Tag Archives: Licensing

The Dual Purpose of Copyright Law

In this segment from http://www.artistshousemusic.org – Mark Davis lectures at a music educators conference at Loyola University New Orleans, entertainment attorney and educator Mark Davis discusses the two (frequently opposed) purposes of copyright law: to protect free transmission of information while giving its creators some control over how that information is distributed and sold.

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Music Licensing Deals in Today’s World: Making Money as a Songwriter

Video game royalties, music in apps, movie and television song negotiations, interactive dolls and toys, e cards, performing right organization radio payments, live performance royalties, non-interactive and interactive streaming, downloads and physical product sales, music in ads, Broadway shows, lyrics on clothes, musical toothbrushes – these are but some of the areas where songwriters and composers make money in today’s world of music. Todd Brabec, former ASCAP Executive Vice President and author of” Music Money and Success: the Insider’s Guide to Making Money in the Music Business” will discuss how traditional licensing deals work as well as how new media licenses in the online world are structured and negotiated. He will also talk about how much money can be made in the initial negotiation as well as the back-end royalties that can continue for many decades from song uses throughout the world.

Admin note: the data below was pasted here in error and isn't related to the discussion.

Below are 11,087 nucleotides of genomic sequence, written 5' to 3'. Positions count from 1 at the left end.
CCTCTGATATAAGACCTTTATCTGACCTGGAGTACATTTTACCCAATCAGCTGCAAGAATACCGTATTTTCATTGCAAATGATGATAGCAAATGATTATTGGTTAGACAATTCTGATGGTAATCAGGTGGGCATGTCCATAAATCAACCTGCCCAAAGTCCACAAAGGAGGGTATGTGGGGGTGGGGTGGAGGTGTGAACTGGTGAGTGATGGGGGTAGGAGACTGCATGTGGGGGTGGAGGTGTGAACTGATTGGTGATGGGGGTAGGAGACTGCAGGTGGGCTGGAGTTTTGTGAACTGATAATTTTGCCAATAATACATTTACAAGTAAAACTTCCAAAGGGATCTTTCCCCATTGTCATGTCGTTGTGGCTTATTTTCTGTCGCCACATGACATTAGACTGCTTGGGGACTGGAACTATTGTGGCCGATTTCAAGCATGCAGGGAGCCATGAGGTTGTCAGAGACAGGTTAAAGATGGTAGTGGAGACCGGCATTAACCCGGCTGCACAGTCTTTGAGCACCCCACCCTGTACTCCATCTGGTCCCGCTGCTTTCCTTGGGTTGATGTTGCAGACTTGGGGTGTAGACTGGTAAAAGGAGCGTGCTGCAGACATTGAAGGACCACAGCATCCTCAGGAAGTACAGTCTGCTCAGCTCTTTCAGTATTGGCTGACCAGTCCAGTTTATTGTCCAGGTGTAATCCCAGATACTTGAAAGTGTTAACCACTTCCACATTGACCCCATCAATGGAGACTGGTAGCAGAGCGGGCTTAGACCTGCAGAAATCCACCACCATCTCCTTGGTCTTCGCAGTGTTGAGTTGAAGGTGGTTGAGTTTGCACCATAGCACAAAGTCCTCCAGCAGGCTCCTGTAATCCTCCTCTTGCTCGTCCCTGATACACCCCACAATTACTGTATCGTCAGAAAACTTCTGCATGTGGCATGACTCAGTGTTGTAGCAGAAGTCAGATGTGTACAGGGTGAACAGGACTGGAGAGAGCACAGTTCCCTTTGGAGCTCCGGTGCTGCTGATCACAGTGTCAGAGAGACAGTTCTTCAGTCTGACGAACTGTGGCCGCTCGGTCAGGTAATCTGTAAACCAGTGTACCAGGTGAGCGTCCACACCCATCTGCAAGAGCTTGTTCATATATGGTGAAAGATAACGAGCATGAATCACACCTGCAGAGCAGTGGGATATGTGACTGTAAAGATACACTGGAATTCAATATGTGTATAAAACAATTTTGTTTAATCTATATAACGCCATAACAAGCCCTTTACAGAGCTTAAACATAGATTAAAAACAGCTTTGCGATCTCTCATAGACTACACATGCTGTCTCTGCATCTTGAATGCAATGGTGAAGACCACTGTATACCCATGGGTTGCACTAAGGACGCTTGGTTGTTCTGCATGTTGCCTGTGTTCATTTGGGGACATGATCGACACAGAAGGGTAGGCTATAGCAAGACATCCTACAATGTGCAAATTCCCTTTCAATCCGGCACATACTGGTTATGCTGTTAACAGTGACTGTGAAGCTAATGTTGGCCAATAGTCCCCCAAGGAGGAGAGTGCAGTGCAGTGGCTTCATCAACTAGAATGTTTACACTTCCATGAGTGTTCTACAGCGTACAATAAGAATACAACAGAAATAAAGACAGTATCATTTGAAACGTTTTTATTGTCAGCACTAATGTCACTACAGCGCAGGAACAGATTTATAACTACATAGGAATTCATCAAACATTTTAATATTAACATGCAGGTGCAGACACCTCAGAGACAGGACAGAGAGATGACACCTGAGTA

How Record Labels Earn Money under Copyright Law

In this segment of his lecture at a music educators conference at Loyola University New Orleans, entertainment attorney and educator Mark Davis explains how artists and their labels profit from sales of sound recordings and the licensing of those recordings. He also makes some predictions as to how the shift from terrestrial to digital radio will enable record companies to collect additional royalties.


Music licensing explained

HMMA Executive Producer Jim DeCicco explains the primary entry points for music licensing


Music Licensing 101

What is Music Licensing? Join Kristin Bredimus (OurStage’s VP of Community & Artist Relations), OurStage Artist Shayna Zaid (Shayna Zaid & The Catch), Allison Shaw (Manager of Shayna Zaid & The Catch) and Jay Sweet (Producer of the Newport Folk Festival and Editor at Large for PASTE Magazine) as they explain the process of Music Licensing and song placement.

During this webinar, you will:

• Learn about the process of Music Licensing
• Discover how music licensing can benefit your career as a musician
• Understand how OurStage makes music licensing easy for you


How Publishing Royalties Work In The Music Licensing Business

Aaron Davison from explains how publishing royalties work in the context of the music licensing business.


The Unfamiliar Sound of Competition and Managing Your Rights BY: BRUCE WARILA / MTT